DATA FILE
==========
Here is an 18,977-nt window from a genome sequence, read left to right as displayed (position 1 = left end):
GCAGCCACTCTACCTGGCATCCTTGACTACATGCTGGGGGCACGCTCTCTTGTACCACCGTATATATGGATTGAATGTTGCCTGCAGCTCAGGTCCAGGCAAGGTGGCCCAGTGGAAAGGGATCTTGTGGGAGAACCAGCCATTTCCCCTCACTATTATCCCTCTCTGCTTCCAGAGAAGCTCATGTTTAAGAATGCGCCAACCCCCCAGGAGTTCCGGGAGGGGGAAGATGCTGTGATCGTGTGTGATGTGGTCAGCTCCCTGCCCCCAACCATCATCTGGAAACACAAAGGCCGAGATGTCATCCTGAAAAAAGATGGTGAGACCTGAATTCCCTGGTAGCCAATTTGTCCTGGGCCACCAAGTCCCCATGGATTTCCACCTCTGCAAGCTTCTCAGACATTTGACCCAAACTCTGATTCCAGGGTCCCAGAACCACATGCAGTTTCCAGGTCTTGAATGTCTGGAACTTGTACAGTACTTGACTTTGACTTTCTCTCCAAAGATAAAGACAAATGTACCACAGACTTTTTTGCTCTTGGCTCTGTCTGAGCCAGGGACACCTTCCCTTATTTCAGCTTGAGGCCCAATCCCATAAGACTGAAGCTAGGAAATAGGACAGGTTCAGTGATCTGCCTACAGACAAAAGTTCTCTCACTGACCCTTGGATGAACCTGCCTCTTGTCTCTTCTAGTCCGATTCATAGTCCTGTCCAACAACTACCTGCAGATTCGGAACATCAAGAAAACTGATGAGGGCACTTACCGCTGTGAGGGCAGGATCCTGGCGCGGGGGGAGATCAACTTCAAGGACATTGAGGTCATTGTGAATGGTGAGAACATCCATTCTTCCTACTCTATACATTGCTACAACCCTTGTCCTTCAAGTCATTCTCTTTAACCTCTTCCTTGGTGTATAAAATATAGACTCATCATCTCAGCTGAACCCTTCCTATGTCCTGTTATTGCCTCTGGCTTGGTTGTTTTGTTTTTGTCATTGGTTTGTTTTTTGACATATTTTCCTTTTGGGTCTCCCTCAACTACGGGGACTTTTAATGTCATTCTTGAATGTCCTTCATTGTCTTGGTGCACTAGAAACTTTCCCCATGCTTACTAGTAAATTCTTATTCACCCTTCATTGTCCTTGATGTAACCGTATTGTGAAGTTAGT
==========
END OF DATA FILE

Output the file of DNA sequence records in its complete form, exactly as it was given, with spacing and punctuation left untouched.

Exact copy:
Here is an 18,977-nt window from a genome sequence, read left to right as displayed (position 1 = left end):
GCAGCCACTCTACCTGGCATCCTTGACTACATGCTGGGGGCACGCTCTCTTGTACCACCGTATATATGGATTGAATGTTGCCTGCAGCTCAGGTCCAGGCAAGGTGGCCCAGTGGAAAGGGATCTTGTGGGAGAACCAGCCATTTCCCCTCACTATTATCCCTCTCTGCTTCCAGAGAAGCTCATGTTTAAGAATGCGCCAACCCCCCAGGAGTTCCGGGAGGGGGAAGATGCTGTGATCGTGTGTGATGTGGTCAGCTCCCTGCCCCCAACCATCATCTGGAAACACAAAGGCCGAGATGTCATCCTGAAAAAAGATGGTGAGACCTGAATTCCCTGGTAGCCAATTTGTCCTGGGCCACCAAGTCCCCATGGATTTCCACCTCTGCAAGCTTCTCAGACATTTGACCCAAACTCTGATTCCAGGGTCCCAGAACCACATGCAGTTTCCAGGTCTTGAATGTCTGGAACTTGTACAGTACTTGACTTTGACTTTCTCTCCAAAGATAAAGACAAATGTACCACAGACTTTTTTGCTCTTGGCTCTGTCTGAGCCAGGGACACCTTCCCTTATTTCAGCTTGAGGCCCAATCCCATAAGACTGAAGCTAGGAAATAGGACAGGTTCAGTGATCTGCCTACAGACAAAAGTTCTCTCACTGACCCTTGGATGAACCTGCCTCTTGTCTCTTCTAGTCCGATTCATAGTCCTGTCCAACAACTACCTGCAGATTCGGAACATCAAGAAAACTGATGAGGGCACTTACCGCTGTGAGGGCAGGATCCTGGCGCGGGGGGAGATCAACTTCAAGGACATTGAGGTCATTGTGAATGGTGAGAACATCCATTCTTCCTACTCTATACATTGCTACAACCCTTGTCCTTCAAGTCATTCTCTTTAACCTCTTCCTTGGTGTATAAAATATAGACTCATCATCTCAGCTGAACCCTTCCTATGTCCTGTTATTGCCTCTGGCTTGGTTGTTTTGTTTTTGTCATTGGTTTGTTTTTTGACATATTTTCCTTTTGGGTCTCCCTCAACTACGGGGACTTTTAATGTCATTCTTGAATGTCCTTCATTGTCTTGGTGCACTAGAAACTTTCCCCATGCTTACTAGTAAATTCTTATTCACCCTTCATTGTCCTTGATGTAACCGTATTGTGAAGTTAGT